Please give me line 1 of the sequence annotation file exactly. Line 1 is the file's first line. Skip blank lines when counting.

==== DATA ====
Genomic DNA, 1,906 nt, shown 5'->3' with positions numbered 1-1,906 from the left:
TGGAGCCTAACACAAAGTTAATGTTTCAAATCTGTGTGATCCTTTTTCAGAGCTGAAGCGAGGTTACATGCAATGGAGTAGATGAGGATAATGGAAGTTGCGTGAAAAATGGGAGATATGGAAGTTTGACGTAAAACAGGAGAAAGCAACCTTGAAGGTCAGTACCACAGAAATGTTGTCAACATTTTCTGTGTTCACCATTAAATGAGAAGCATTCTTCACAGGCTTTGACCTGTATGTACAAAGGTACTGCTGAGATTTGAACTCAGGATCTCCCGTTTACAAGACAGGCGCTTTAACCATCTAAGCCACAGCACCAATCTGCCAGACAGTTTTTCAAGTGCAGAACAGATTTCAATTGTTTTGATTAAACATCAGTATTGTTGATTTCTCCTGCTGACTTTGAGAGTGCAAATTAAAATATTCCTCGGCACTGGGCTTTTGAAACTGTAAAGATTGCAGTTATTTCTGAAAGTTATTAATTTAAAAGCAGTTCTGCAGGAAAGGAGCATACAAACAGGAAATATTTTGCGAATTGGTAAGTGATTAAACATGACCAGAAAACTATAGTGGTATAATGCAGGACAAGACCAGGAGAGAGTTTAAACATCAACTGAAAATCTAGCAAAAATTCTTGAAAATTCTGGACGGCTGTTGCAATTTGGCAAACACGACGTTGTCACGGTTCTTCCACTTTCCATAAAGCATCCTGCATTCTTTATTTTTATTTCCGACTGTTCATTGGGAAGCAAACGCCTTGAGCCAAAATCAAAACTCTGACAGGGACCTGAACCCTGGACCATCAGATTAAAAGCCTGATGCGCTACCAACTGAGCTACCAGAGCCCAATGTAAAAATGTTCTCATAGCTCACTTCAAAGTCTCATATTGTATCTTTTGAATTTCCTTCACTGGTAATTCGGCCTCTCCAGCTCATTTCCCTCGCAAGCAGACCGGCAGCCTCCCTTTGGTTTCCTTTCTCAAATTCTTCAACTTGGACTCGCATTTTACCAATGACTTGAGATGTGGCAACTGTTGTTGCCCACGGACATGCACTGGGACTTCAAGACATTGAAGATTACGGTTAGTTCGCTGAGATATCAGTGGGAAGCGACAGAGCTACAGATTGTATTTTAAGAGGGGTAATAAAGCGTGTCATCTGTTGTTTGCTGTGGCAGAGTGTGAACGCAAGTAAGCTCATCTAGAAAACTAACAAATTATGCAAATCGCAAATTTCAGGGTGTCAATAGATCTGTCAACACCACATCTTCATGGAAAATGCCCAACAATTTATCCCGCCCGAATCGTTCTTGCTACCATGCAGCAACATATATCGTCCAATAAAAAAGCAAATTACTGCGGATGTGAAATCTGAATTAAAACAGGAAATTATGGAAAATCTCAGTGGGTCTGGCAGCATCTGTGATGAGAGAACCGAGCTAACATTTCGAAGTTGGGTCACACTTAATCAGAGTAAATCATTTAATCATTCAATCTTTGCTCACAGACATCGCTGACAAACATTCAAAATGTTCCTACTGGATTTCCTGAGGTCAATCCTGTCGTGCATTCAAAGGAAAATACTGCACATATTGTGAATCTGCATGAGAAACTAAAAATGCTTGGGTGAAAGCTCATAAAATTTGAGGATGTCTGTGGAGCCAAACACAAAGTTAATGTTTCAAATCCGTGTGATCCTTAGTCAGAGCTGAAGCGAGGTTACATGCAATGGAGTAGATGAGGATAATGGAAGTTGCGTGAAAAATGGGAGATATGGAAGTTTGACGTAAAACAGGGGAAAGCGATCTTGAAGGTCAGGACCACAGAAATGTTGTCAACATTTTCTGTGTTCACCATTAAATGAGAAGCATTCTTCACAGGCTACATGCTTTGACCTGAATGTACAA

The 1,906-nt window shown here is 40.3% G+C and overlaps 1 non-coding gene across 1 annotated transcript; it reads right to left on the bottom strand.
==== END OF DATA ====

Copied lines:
Genomic DNA, 1,906 nt, shown 5'->3' with positions numbered 1-1,906 from the left: